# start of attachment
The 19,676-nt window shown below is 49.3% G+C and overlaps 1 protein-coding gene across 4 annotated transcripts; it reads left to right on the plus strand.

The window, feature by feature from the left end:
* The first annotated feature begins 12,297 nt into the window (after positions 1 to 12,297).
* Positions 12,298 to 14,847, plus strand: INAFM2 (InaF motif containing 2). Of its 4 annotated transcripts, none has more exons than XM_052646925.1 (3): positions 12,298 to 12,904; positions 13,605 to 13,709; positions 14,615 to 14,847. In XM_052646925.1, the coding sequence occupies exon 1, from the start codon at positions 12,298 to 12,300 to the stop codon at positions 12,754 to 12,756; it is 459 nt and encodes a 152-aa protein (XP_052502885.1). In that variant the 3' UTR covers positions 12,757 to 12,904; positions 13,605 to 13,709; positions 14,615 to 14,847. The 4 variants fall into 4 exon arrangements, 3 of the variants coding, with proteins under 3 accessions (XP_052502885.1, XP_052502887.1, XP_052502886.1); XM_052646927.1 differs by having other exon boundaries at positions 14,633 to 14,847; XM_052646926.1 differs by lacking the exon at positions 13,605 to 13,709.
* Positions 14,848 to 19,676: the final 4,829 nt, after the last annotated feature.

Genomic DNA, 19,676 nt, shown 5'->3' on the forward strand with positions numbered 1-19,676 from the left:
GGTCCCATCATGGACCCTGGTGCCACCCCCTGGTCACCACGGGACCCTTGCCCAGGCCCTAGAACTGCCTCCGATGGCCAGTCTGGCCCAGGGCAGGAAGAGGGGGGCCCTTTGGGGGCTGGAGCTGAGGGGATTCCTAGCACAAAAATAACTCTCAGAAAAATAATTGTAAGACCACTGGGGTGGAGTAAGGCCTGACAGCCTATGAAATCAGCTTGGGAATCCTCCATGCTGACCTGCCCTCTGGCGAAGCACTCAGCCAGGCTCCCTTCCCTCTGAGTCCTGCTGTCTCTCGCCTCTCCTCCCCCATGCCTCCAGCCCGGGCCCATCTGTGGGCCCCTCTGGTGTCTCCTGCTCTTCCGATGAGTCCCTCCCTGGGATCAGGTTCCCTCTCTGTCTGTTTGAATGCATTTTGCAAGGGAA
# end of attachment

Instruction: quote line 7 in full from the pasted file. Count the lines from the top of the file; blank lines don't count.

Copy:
GGTCCCATCATGGACCCTGGTGCCACCCCCTGGTCACCACGGGACCCTTGCCCAGGCCCTAGAACTGCCTCCGATGGCCAGTCTGGCCCAGGGCAGGAAGAGGGGGGCCCTTTGGGGGCTGGAGCTGAGGGGATTCCTAGCACAAAAATAACTCTCAGAAAAATAATTGTAAGACCACTGGGGTGGAGTAAGGCCTGACAGCCTATGAAATCAGCTTGGGAATCCTCCATGCTGACCTGCCCTCTGGCGAAGCACTCAGCCAGGCTCCCTTCCCTCTGAGTCCTGCTGTCTCTCGCCTCTCCTCCCCCATGCCTCCAGCCCGGGCCCATCTGTGGGCCCCTCTGGTGTCTCCTGCTCTTCCGATGAGTCCCTCCCTGGGATCAGGTTCCCTCTCTGTCTGTTTGAATGCATTTTGCAAGGGAA